Winnicker was a key player in Lee’s administration, and periodically took leaves from his city job to run various ballot campaigns the mayor supported. He’ll be joined at Uber by Alex Randolph, a San Francisco Community College board member, former aide to ex-Supervisor Bevan Dufty and most recently government affairs manager at the Recreation and Park Department. At Uber, he’ll be Northern California public affairs manager.

Plus, expect a bigger role for David Noyola, a lobbyist who has been working for Uber since 2015, and who once served as a top aide to Supervisor Aaron Peskin.

“We are building a strong team with deep ties to the San Francisco community to strengthen partnerships in our hometown,” said Davis White, a spokesman for Uber.

Uber has been in the news frequently in recent months, often for the wrong reasons — most recently with the resignation of hard-charging chief executive Travis Kalanick, whose reign included not just phenomenal growth but also allegations of questionable business practices and rampant discrimination against women.

And it has no shortage of problems in its headquarters city. Supervisor Jane Kim has proposed charging Uber and other rail-hailing services a fee for every passenger pick-up. City Attorney Dennis Herrera has subpoenaed Uber and Lyft for data on whether they are abiding by laws covering accessibility for low-income and disabled riders, among other things.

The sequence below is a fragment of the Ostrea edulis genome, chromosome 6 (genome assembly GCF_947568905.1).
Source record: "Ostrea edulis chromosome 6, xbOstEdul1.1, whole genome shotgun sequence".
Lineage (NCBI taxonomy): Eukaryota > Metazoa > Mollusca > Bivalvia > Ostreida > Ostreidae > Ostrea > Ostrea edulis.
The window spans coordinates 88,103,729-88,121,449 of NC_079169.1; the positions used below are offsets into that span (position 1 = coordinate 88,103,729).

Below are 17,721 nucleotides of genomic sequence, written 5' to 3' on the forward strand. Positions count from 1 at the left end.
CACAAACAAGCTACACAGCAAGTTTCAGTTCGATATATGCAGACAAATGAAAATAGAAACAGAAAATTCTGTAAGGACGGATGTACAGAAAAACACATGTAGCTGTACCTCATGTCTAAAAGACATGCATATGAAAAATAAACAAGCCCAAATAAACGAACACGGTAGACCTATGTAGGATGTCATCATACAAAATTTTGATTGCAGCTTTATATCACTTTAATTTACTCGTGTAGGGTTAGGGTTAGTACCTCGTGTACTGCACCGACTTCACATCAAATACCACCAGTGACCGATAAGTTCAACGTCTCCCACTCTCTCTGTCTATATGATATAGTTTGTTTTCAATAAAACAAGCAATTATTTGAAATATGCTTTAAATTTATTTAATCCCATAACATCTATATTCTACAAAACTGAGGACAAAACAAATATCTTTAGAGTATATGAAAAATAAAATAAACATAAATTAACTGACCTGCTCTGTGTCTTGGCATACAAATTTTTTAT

The new hires aren’t the only sign that Uber is trying to make nicer with City Hall. It’s worth noting that no fewer than three company reps showed up last week at a Municipal Transportation Agency meeting on curb congestion — something the ride company simply might have blown off in the past.

San Francisco Chronicle columnists Phillip Matier and Andrew Ross appear Sundays, Mondays and Wednesdays. Matier can be seen on the KPIX TV morning and evening news. He can also be heard on KCBS radio Monday through Friday at 7:50 a.m. and 5:50 p.m. Got a tip? Call (415) 777-8815, or email Twitter: @matierandross

Tags: Uberprivatizationderegulationunion busting
Categories: Labor News

West Coast Longshore Workers Approve Contract Extension to 2022 By 67%

Sat, 07/29/2017 - 13:12

West Coast Longshore Workers Approve Contract Extension to 2022 By 67%

By Deborah Belgum | Friday, July 28, 2017

It looks like it will be all quiet on the waterfront for the next couple of years.

Members of the International Longshore and Warehouse Union approved a three-year extension to their five-year contract with the Pacific Maritime Association, which means their contract won’t expire until July 1, 2022.

Early reporting from voting union workers show that 67 percent approve of the change, the ILWU said. Final results will be announced on Aug. 4.